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Wyhl anti-nuke movement in Kaiserstuhl, Germany

Wyhl is where the German anti-nuclear movement cut its teeth in the early 1970s, based on Bürgerinitiativen and university researchers. The expression "Energiewende" (energy transition) so important in German energy policy was born in this struggle.


Whyl is a small wine growing locality in Emmendingen in Baden-Württemberg very near the Alsace border in France where the German anti-nuclear movement cut its teeth in the early 1970s.  There was the idea of turning South Baden, Alsace and the neighbouring region of Switzerland into an industrial area, with several nuclear plants. A second Ruhr, as was said at the time. After being chosen in 1971 as a  site for a nuclear power plant, the local opposition in Wyhl steadily mounted. Permission for the plant was granted and work began on 17 February 1975.  On the following day, local people spontaneously occupied the site and police removed them forcibly two days later. Television coverage of police dragging away common people through the mud helped to turn nuclear power into a major national issue. Wine-growers and clergy supported the movement together with members of the university  of Freiburg (where the Öko-Institut was to be founded later). On 23 February about 30,000 people re-occupied the Wyhl site and plans to remove them were abandoned by the state government in view of the large number involved and potential for more adverse publicity. On 21 March 1975, an administrative court withdrew the construction license for the plant.

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Basic Data
Name of conflict:Wyhl anti-nuke movement in Kaiserstuhl, Germany
State or province:Baden
Location of conflict:Wyhl
Accuracy of locationHIGH (Local level)
Source of Conflict
Type of conflict. 1st level:Nuclear
Type of conflict. 2nd level:Nuclear power plants
Specific commodities:Electricity
Project Details and Actors
Project details

A nuclear power station was to be built by Badenwerk AG, 1260 MW. It was never built.

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Type of populationRural
Affected Population:180,000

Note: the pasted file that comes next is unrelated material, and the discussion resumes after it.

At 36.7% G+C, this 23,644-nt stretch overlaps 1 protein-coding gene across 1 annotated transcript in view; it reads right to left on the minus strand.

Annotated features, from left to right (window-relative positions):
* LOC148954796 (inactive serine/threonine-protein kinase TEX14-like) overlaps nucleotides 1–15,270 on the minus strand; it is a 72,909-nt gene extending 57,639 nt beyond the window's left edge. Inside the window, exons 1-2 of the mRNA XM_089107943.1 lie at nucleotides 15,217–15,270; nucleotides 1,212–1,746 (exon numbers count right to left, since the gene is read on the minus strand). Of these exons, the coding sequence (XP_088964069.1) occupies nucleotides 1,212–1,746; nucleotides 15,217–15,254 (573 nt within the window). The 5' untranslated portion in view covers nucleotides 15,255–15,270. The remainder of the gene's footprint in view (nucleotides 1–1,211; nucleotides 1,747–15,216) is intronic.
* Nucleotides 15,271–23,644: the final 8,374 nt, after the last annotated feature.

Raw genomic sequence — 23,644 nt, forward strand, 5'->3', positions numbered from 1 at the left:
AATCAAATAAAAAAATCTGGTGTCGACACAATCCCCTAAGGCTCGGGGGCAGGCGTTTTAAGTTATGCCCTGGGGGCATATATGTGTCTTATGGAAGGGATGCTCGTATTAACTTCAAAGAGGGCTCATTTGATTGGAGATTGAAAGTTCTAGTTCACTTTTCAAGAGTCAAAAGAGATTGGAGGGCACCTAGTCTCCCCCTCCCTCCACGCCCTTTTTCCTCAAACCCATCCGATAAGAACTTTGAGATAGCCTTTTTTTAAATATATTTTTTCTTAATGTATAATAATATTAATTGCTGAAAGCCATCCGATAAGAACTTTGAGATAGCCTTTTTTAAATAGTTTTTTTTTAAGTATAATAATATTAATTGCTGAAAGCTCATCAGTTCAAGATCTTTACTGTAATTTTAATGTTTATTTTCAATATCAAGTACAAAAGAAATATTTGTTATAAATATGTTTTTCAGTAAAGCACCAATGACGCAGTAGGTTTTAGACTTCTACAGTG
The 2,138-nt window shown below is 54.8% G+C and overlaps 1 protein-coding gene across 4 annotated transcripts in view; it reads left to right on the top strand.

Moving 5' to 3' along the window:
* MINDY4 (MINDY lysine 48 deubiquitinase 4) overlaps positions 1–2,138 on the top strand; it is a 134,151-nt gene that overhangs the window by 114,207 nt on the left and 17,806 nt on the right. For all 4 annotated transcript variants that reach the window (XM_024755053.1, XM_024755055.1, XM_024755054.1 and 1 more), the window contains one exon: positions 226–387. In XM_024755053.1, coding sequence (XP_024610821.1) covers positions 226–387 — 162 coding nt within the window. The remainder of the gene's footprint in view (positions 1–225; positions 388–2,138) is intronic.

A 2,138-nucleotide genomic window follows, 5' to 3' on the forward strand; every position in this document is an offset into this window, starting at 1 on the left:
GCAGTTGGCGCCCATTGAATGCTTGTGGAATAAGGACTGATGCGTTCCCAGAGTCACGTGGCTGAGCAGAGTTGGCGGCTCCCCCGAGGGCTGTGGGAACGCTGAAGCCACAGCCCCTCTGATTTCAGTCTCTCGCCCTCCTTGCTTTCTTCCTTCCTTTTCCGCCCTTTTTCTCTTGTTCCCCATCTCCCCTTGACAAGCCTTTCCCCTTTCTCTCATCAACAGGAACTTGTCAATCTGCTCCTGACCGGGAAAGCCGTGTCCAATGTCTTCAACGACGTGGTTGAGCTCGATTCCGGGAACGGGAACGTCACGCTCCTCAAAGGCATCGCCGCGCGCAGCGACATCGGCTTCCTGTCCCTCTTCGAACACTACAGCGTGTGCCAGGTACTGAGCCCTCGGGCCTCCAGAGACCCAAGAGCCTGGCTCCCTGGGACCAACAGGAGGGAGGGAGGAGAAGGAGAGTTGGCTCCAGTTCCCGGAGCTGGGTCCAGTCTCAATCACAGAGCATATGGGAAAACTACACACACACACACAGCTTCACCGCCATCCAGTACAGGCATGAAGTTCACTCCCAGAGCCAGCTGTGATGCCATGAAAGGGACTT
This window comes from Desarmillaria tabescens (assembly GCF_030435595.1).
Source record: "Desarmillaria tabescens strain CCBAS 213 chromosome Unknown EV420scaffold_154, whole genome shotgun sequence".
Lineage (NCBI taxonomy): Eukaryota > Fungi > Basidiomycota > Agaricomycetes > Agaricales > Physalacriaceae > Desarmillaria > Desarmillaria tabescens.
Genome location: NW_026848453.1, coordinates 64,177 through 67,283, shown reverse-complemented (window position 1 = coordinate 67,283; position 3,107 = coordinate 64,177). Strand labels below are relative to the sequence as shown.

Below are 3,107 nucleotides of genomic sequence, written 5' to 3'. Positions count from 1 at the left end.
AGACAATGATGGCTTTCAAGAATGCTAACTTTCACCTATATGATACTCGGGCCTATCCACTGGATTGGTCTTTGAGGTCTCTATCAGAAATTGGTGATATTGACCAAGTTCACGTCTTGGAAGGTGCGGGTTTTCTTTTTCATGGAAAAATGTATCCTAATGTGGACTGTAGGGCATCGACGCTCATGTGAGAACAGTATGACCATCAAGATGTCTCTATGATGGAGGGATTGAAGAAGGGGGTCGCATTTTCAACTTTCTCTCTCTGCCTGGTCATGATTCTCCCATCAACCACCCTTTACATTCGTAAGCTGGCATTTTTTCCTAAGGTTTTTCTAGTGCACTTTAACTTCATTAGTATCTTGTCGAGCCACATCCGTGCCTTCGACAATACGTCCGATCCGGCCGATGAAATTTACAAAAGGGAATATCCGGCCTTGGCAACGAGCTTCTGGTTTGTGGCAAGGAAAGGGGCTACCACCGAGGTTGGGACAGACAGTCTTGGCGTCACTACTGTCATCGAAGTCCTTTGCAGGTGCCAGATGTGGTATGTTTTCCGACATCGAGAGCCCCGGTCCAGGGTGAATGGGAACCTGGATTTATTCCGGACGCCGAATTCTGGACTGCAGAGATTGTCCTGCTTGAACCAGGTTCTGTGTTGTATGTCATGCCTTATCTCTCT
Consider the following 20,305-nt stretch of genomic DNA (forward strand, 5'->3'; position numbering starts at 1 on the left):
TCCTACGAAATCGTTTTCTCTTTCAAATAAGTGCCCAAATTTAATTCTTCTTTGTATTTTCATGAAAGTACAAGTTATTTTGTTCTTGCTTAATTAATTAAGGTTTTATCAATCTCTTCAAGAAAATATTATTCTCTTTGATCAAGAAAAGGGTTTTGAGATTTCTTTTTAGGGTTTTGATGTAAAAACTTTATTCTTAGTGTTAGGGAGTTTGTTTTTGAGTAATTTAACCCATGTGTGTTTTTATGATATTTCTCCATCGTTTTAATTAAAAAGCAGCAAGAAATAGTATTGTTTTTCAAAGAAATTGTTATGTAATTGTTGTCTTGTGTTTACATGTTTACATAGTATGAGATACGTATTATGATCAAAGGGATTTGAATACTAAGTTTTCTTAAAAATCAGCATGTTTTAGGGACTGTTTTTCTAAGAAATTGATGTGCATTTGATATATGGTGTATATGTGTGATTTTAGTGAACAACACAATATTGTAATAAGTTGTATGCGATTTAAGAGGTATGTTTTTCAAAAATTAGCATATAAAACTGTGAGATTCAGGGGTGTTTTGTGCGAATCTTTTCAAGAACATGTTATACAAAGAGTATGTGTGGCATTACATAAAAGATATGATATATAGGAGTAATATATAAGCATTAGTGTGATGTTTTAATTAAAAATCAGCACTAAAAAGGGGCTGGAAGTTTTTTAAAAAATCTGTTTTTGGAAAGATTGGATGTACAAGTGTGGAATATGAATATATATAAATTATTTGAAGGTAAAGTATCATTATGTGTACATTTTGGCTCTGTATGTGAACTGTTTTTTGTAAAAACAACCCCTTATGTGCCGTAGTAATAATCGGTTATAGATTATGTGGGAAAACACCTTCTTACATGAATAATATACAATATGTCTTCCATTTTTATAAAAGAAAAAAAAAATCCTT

Start of the conflict:1971
End of the conflict:1983
Company names or state enterprises:Badenwerk AG from Germany
Southern Atomic Plant from Germany
Relevant government actors:Hans Filbinger (CDU), Minister-Präsident Baden-Württemberg (and a former Nazi judge in the Navy)
Rudolf Eberle, Economics Minister
Environmental justice organizations (and other supporters) and their websites, if available:Baden-Alsace Bürgerinitiativen (up to 56 groups)
Weisweil, social-democratic major
Freiburg, University teachers and students
Conflict & Mobilization
IntensityHIGH (widespread, mass mobilization, violence, arrests, etc...)
Reaction stagePREVENTIVE resistance (precautionary phase)
Groups mobilizing:Farmers
International ejos
Local ejos
Social movements
Local scientists/professionals
Religious groups
Forms of mobilization:Blockades
Boycotts of official procedures/non-participation in official processes
Creation of alternative reports/knowledge
Development of a network/collective action
Involvement of national and international NGOs
Lawsuits, court cases, judicial activism
Media based activism/alternative media
Street protest/marches
Occupation of buildings/public spaces
Refusal of compensation
Environmental ImpactsVisible: Loss of landscape/aesthetic degradation
Potential: Other Environmental impacts
Other Environmental impactsRisk of nuclear radiation
Health ImpactsVisible: Exposure to unknown or uncertain complex risks (radiation, etc…)
Potential: Accidents, Occupational disease and accidents
Socio-economical ImpactsVisible: Land dispossession, Loss of landscape/sense of place
Potential: Displacement, Loss of livelihood, Loss of traditional knowledge/practices/cultures, Militarization and increased police presence, Violations of human rights
Project StatusStopped
Conflict outcome / response:Court decision (victory for environmental justice)
Court decision (undecided)